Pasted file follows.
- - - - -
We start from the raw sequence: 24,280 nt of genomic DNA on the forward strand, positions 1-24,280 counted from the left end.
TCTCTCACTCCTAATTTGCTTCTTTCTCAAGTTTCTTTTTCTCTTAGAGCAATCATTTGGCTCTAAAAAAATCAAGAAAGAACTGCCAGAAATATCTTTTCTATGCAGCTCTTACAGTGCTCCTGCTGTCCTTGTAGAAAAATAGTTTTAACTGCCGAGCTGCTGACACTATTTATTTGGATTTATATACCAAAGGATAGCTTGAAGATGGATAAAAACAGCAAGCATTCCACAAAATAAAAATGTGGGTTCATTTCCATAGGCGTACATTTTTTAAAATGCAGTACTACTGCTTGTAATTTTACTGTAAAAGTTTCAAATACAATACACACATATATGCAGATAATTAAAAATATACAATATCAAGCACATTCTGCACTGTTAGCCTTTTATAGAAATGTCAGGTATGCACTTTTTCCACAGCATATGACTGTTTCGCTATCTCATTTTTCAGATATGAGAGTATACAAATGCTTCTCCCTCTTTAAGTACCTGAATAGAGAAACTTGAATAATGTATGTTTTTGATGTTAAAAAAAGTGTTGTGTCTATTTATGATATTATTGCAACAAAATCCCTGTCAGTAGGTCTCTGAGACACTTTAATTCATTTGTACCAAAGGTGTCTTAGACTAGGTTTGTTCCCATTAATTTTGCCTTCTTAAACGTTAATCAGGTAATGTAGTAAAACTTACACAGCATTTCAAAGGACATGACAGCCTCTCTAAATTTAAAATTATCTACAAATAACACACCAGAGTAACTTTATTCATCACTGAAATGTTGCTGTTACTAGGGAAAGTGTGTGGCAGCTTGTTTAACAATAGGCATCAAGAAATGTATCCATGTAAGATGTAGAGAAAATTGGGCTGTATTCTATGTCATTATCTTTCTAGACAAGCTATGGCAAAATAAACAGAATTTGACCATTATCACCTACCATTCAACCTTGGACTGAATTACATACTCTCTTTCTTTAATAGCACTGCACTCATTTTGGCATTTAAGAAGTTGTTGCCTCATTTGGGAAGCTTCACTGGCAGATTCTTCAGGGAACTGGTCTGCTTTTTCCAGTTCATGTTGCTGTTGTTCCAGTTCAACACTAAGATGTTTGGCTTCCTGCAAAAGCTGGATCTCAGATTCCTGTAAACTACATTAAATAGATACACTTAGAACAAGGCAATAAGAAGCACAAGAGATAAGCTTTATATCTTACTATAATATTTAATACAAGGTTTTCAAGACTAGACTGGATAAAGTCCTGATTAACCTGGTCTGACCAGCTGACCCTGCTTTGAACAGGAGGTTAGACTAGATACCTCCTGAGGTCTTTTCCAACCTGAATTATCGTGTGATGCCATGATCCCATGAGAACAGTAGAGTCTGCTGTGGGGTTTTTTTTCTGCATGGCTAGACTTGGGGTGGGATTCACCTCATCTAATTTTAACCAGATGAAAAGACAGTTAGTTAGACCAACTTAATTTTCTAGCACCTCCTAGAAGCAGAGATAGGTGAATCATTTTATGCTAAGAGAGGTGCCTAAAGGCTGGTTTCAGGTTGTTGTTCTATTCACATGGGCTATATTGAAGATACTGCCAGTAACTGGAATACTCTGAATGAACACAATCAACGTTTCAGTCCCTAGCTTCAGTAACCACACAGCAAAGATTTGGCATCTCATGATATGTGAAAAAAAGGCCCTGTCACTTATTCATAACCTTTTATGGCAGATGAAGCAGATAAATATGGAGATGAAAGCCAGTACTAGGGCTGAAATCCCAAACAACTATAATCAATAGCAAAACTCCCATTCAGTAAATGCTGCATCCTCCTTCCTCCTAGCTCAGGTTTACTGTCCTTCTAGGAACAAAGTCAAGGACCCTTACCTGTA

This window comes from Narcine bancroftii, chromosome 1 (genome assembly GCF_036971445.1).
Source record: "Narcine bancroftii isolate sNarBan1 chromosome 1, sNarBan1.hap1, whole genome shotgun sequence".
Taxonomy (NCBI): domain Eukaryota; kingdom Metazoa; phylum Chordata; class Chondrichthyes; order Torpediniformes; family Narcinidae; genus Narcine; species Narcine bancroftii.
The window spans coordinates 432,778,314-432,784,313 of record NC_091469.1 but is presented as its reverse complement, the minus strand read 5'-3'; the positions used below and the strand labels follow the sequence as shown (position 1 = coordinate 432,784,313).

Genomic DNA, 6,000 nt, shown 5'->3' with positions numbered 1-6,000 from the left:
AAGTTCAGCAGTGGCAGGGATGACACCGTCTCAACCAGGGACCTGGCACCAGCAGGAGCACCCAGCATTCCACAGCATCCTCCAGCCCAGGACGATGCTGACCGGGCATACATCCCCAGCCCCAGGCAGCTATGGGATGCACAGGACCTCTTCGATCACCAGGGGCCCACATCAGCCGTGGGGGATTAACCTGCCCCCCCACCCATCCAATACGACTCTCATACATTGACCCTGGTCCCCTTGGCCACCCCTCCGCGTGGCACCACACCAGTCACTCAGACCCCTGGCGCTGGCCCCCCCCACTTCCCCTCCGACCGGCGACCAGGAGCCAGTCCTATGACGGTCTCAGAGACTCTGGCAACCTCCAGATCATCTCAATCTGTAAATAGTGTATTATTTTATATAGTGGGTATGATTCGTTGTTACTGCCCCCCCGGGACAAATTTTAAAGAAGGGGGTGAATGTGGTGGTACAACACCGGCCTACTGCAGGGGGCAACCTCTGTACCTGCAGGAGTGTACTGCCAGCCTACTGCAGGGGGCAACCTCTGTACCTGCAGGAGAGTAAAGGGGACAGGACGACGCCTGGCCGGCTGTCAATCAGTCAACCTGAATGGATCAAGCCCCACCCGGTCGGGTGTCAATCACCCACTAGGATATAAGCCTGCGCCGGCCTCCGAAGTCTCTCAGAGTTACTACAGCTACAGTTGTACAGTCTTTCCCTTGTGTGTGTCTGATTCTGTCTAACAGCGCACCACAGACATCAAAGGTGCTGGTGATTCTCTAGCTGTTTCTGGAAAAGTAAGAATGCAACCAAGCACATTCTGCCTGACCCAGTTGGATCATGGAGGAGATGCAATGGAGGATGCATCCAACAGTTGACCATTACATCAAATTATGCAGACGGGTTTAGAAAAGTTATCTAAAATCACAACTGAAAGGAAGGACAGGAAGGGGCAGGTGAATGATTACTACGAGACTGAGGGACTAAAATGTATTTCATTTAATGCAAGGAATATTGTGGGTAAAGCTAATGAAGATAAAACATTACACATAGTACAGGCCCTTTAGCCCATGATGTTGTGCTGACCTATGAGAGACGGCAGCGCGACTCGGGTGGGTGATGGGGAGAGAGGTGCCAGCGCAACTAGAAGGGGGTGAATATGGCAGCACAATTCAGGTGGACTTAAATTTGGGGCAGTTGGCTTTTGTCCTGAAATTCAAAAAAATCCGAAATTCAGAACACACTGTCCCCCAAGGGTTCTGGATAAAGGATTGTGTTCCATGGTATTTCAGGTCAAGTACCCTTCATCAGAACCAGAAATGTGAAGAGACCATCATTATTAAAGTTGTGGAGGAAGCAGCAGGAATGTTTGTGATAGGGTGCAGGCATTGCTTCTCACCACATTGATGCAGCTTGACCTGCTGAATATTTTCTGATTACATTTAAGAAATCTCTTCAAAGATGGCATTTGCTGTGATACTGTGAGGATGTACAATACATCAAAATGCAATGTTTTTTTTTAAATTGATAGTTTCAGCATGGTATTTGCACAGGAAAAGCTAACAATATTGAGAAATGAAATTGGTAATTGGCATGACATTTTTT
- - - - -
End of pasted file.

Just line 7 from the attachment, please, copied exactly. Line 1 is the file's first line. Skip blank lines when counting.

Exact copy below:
Genomic DNA, 6,000 nt, shown 5'->3' with positions numbered 1-6,000 from the left: